In this episode, Jason Moore, founder, and principal of Fulcrum Creatives, explains what a Certified B Corporation is, how companies can qualify and what it means for not only businesses but communities.

What is Fulcrum Creatives?

Based out of Columbus, Ohio, Fulcrum Creatives is a design and creative studio with the goal of always working for clients that were doing something beyond profit. While a client doesn’t have to be a non-profit organization to work with the studio, there does need to be a mission that includes providing something to a greater good.

What is a Certified B Corporation?

A B Corp refers to a certification, designated by a non-profit organization called B Lab, that businesses can acquire based on certain criteria. More specifically from their website:

“Certified B Corporations meet the highest standards of verified social and environmental performance, public transparency, and legal accountability to balance profit and purpose.”

B Corps came into the scene 11 years ago, and one way you can organize as a B Corporation is to maintain a mission-based charter. While that isn’t an option in Ohio just yet, there are people making movements toward getting B Corp legislation passed. The hold-up is mainly attributed to the base of the Bar Association, which is mainly composed of corporate lawyers whom don’t necessarily think a B Corp would be something that people would want to invest in. The interesting point is that there are no tax breaks associated with the designation. Meaning:

“There’s no reason not to have it. If you don’t want to invest in it, that doesn’t mean there’s no reason to not have it exist. Otherwise, to be a B Corporation, you would have to organize in another state and do business here.”

As of now, there are somewhere between 32-34 states where there is a legal standing for organizing a B Corp this way.

What’s the alternative? How did Fulcrum Creatives do it?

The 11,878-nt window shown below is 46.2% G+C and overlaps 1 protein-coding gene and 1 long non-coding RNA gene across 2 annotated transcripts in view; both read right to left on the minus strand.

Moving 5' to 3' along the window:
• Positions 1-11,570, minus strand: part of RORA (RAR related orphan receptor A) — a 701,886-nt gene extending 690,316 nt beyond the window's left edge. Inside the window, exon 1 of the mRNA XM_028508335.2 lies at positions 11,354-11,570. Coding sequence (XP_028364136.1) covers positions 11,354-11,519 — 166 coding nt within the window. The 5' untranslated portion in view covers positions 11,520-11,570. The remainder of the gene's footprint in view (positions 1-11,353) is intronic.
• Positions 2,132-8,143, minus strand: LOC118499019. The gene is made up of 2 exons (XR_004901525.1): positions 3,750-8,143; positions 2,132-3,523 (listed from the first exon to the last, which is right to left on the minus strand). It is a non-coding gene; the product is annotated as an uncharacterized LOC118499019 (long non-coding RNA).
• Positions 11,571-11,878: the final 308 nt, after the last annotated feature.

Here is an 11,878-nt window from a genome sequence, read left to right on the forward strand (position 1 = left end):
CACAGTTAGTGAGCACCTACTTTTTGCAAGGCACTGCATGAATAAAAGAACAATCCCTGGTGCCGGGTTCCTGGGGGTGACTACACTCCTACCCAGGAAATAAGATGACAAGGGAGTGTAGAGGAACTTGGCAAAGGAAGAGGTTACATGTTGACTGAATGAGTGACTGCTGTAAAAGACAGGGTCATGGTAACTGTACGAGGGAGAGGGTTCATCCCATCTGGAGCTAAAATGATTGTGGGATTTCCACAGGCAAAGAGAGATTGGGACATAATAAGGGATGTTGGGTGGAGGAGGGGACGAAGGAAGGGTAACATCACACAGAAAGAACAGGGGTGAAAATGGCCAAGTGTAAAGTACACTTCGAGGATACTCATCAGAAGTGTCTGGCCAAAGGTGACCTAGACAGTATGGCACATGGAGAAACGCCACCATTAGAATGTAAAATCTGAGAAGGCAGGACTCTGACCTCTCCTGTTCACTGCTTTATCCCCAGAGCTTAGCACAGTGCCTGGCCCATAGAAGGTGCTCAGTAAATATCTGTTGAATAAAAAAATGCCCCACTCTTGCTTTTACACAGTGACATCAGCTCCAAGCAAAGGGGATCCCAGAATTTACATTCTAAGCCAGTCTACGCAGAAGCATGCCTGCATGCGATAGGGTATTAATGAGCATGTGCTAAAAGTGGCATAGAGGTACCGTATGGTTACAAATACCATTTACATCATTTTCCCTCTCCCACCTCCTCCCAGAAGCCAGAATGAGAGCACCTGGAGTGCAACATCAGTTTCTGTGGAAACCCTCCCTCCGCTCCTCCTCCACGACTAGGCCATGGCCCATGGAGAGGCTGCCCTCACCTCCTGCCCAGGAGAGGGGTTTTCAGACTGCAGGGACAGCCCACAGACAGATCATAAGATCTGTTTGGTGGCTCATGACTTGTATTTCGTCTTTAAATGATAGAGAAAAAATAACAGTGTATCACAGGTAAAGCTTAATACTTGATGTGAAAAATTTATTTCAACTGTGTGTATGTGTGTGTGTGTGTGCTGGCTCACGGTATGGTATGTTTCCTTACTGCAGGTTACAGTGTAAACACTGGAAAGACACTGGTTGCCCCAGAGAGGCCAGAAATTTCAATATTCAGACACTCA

Since becoming a B Corporation isn’t available in Ohio, Fulcrum Creatives is a Certified B Corp, which Jason explains:

“There is an assessment where you have to go through and open up all your books, all your HR practices, everything about your company and supply chains—every single thing that you do receives scores. And you have to score enough points to be able to gain the certification.”

In total, there are currently over 2,500 Certified B Corporations in more than 50 countries, according to the B Corp website.

What components are looked at to become a Certified B Corp?

Every two years, a company will have to go through an assessment. One thing this assessment does is show you areas where you can improve in your business, such as energy consumption. Anything from burning incandescent bulbs to low flow toilets can affect your score. In addition to what your business does, the assessment also looks at your supply chain vendors, which is a major point for a design company like Fulcrum Creatives.

One of the biggest areas that we could change is in print… There’s not as much print as there used to be, but if you are going to do print, you can use post-industrial, recycled waste, paper-based products and other areas of the printing industry that can be a bit more green.”

Other points considered in the assessment is a company’s client list (who are you working with, what impact are you having in communities, etc.) and transparency (equal employee pay, open books, etc.).

If Fulcrum Creatives worked with BP, for example, their score would go down. As opposed to working with people doing economic development and companies working with low-income or at-risk populations.

How does Fulcrum Creatives decide which clients to take on?

Essentially, they look at what the client is doing. For instance, Fulcrum Creatives took on a for-profit publishing company because they were doing work for higher education, so that benefits the community.

We were approached by a brewery that was starting up and asking us if we would work with them. When I talked to the owner, I was like, you know, I would love to work with you. But… I don’t think we can work with you.”

After talking with the owner, Jason discovered that they wanted to start the brewery as a B Corp, which changed everything.